RIYADH, November 13, 2017 – History was made this weekend when Saudi Arabia hosted the first women’s basketball tournament– the Mazda Cup – in yet another move to give women more freedom. The event, attended by an estimated 3,000 women, was held at King Abdullah Sports City in the Red Sea city of Jeddah.
The tournament, organised with the support of General Sports Authority (GSA) and the Ministry of Health, brought together local teams such as the Braves, Jeddah United, Dar Al Hekma University, University of Business and Technology, DFAC, and Shoot For A Cause to raise awareness about breast cancer.
“It is a historical event, as it is first such event to have taken place in the Kingdom where women got an opportunity to participate in a professional sport tournament in this country,” said Nora Al Jundi, an organiser.
“It was exciting to see the teams being cheered loudly by spectators. Now we are keen to see what happens next. Each day, we are realising that we have much more scope to contribute to the country than what we used to do. This is our time, a time we must seize to succeed,” she said.
Proceeds from ticket sales will go to health clinics to purchase equipment for early detection of breast cancer and to funding a breast-cancer awareness campaign targeting women under 40 years in the Kingdom who are most vulnerable, according to Lina Al Maeena, a Shura Council member and founder of Jeddah United Sports Company.
Dina Arif, the creator of the Doodle for a Cause initiative on breast cancer, who is one of the organisers of the event, was delighted that the entire stadium was run by women for the six-hour duration of the event. “From technicians and DJs to security and referees – they were all women,” she said.
Dr Manal Shams, head of the Health Education Department at the Ministry of Health, felt what she called a ‘high-voltage energy’ among participants as well as spectators. “The loud cheers that came from the crowds was extremely energising,” she said. “The large number of spectators and the enthusiasm they showed made the event more successful than we anticipated.”
Her remarks were echoed by Al Jundi, who said she was overwhelmed to see the response and what she said was the wonderful spirit of competition among university students. “It was heartening to watch people enjoy the games and experience a sport the way they should.”
At the venue, there were booths offering free screening and health advice to women. The Ministry of Health also set up centres that offered various examinations.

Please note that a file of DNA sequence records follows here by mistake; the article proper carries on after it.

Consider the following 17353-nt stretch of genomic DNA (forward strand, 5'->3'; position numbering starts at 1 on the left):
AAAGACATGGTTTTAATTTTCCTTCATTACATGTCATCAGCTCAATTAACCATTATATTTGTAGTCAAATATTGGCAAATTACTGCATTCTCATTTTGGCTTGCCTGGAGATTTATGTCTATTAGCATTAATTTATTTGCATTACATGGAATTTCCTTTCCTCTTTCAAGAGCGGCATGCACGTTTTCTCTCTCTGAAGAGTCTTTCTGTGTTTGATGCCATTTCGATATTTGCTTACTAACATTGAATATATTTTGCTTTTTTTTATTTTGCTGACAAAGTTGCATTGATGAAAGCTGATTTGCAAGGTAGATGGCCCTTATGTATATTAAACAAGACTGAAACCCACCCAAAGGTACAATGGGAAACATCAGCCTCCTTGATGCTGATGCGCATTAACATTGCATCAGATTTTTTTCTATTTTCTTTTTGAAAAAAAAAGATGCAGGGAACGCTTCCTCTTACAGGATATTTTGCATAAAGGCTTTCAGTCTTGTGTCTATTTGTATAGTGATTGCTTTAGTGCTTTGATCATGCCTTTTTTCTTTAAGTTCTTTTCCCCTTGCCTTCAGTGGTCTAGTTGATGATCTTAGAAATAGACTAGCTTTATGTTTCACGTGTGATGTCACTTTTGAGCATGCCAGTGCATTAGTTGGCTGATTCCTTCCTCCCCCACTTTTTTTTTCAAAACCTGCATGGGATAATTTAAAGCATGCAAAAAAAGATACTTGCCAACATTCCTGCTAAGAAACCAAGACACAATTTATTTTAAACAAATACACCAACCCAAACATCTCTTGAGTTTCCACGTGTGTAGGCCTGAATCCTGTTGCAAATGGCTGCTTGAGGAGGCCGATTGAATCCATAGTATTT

“So, the event served two purposes: health education for women and encouraging women to maintain a healthy lifestyle,” Dr Shams said. “Women were also exposed to other forms of exercises that they can do in this country.”
Marriam Mossalli, owner of Niche Arabia, the company that developed and executed the first public Female Sports Day at King Abdullah Sports City last year, said: “These types of activities demonstrate not only the eagerness and ability of Saudi women to come together under a common cause, but also our willingness to speak up about women’s health openly.”
Sports for women in Saudi Arabia are on the rise, with Riyadh gearing up to host the first Saudi Women’s Masters professional squash tournament this month. These events come on the heels of the Kingdom announcing that women would be allowed into major sport stadiums in Riyadh, Jeddah and Dammam from next year. The Ministry of Education said in July that female students would take physical education classes beginning next year.
In October, a princess was named the head of a Saudi sport federation, the first time for a woman to occupy such a post in the Kingdom, in a sign of reform as part of the Vision 2030 strategy that mandates increased participation of women in public life. GSA Chairman Turki bin Abdul Mohsen Al-Asheikh issued a decree appointing Princess Reema bint Bandar as President of the Saudi Federation of Mass Participation, which is mandated with overseeing men’s and women’s sporting activities. Princess Reema also serves as GSA Vice President for Planning and Development.
In a move that paves the way for easier access to sports facilities for women in Saudi Arabia, the GSA announced in July the launch of a new e-licensing process for gyms and fitness centres. The system that will be rolled out through the GSA website, creates an official, legal pathway for the licensing of women’s gyms and fitness centres.